PORTLAND, Ore. (AP) — Supporters of a proposed natural gas export project on Oregon’s southern coast are claiming they’ve made major headway addressing one of regulators’ biggest concerns as federal regulators take public comments this week.
Pembina Pipeline Corp, the Canadian company that is proposing a liquefied natural gas export terminal in Coos Bay, says it has secured voluntary easement agreements with 82% of the individual landowners along the 229-mile (369-kilometer) route of the terminal’s proposed feeder pipeline, The Oregonian/OregonLive reported . Opponents dispute those numbers.
The feeder pipeline for the Jordan Cove export terminal would run from an interstate gas hub in Klamath County to Coos Bay.
Federal Energy Regulatory Commission officials are holding four public comment sessions in Southern Oregon this week on the Draft Environmental Impact Statement. It will be the last round of public feedback on the statement issued by the commission’s staff in late March.
The commission is expected to render its decision on the project early next year.
If Pembina’s landowner numbers are correct, as the company insists, it marks significant progress from the small percentage that had signed easement agreements when regulators denied the project a license in 2016. That lack of support proved a decisive factor with regulators deciding the previous owner of the project had not demonstrated sufficient public need for the project to overcome the negative impacts on landowners along the pipeline route.
Pembina says they’ve additionally got the “need” question covered. Officials say they’ve secured non-binding commitments from potential customers for more than the proposed throughput capacity of the gas terminal. Whether that eventually translates to solid, binding commitments from Asian customers to buy gas remains a question that likely won’t be answered unless and until the company has its regulatory approvals in hand.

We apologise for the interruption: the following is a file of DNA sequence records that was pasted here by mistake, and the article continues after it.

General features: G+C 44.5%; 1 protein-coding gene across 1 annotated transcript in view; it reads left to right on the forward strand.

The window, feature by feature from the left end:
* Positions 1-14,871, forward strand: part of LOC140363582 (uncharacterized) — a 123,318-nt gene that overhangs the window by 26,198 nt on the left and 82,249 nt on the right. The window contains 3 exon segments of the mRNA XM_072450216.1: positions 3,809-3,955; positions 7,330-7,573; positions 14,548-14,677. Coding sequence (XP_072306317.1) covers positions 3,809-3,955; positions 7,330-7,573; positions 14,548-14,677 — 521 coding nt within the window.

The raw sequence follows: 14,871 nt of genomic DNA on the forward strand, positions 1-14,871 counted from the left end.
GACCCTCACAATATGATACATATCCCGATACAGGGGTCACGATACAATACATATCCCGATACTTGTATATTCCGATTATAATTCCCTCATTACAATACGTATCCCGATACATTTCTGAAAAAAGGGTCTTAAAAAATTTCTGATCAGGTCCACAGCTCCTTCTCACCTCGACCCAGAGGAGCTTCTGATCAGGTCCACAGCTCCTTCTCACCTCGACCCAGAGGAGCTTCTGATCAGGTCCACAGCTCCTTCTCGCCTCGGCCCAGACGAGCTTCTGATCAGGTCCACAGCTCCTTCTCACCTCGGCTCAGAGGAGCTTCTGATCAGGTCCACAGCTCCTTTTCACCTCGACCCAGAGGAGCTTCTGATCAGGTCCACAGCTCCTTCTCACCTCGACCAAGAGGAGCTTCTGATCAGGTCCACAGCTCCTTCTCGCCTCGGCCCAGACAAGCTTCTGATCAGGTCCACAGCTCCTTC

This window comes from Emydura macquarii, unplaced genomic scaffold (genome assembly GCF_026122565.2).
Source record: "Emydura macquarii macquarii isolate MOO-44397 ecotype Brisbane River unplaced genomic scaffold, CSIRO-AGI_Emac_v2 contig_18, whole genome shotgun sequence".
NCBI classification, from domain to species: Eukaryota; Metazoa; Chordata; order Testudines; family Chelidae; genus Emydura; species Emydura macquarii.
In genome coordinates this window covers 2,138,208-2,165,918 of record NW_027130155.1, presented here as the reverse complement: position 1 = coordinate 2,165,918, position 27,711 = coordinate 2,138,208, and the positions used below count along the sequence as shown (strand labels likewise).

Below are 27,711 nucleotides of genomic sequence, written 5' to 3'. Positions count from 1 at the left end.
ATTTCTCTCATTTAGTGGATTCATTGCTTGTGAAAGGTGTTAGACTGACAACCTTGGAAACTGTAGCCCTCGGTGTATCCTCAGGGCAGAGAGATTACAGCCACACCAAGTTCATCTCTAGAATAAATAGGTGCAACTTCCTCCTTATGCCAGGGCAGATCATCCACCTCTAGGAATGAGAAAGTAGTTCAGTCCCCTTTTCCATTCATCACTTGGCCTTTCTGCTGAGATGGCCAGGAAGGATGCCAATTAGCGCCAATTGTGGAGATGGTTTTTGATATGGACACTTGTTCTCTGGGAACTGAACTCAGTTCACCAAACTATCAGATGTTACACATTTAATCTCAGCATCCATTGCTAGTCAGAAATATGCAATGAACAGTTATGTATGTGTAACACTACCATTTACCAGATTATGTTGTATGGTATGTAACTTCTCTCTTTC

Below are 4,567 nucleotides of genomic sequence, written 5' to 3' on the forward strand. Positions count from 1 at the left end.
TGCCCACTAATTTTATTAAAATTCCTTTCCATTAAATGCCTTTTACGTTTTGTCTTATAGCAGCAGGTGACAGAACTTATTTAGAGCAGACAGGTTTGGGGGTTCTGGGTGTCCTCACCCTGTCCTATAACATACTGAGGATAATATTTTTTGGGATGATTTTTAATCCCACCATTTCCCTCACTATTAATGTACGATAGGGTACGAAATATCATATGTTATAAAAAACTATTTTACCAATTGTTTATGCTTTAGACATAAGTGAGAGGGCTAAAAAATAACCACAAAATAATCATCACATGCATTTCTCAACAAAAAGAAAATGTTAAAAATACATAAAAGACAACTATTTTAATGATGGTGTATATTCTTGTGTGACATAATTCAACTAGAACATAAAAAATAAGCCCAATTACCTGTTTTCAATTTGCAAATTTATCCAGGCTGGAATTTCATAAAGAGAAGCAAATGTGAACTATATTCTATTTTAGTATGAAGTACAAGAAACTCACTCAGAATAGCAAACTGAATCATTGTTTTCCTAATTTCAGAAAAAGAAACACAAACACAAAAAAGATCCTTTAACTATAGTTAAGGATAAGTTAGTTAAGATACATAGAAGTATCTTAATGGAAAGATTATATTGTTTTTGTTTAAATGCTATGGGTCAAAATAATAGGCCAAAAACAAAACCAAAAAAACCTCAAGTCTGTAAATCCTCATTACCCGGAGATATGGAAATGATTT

To build the Pacific Connector Pipeline, Pembina needs temporary construction easements the width of a four-lane highway and a permanent 50-foot right of way for the entire pipeline. That impacts 252 private landowners along the route, including 30 timber companies.
Opponents question the validity of Pembina’s numbers and say they’ve been tracking pipeline easements recorded in the counties along the pipeline route. They concede that Pembina has made progress, but according to their calculations, only 61% of the individual landowners have pipeline easements on their land recorded with county authorities.
“Once you sign that easement, they have to record it, or it’s not an easement,” said Stacey McLaughlin, a Myrtle Creek landowner against Jordan Cove. “If Jordan Cove is not recording the information, the easement does not exist, plain and simple.”
Pembina says it has avoided filing all the agreements reached as some landowners want to maintain their privacy and avoid being hassled by project opponents.
“This claim that they are somehow protecting them from their own neighbors, that’s absolutely false,” said Deb Evans, a Klamath county landowner who has helped organize opposition. “We don’t hassle landowners.”
Opponents also accuse the company of using hardball tactics and intimidation to force reluctant landowners to sign easements, and specifically targeting vulnerable and elderly landowners with threats of eminent domain.
Harry Anderson, senior vice president of external affairs and chief legal officer for Pembina, said the company has taken a different approach than its predecessor, Veresen, which Pembina purchased in 2017. He said he understood some landowners’ frustration with the process given the project’s 14-year history and the lack of communication from project backers. He said Pembina tried to get a fresh start last fall by offering landowners a limited-time, $30,000 incentive payment on top of the negotiated price of their easements.
“It’s not a huge amount of money, but we needed to start on a fresh page,” Anderson said.
Anderson declined to discuss individual easement prices, saying they were a function of market prices and compensation for any specific damages or losses construction would cause. But a few of the agreements are rumored to be very large, and company has reportedly bought out some landowners altogether.
The debate over the projects has not always been civil, and regulators set strict conditions on this week’s public hearings. It is conducting one-on-one, three minute interviews in separate rooms instead of public forums. Recording of interviews is not allowed, and the commission warned it could shut the process down if protesters got out of hand.
Information from: The Oregonian/OregonLive, http://www.oregonlive.com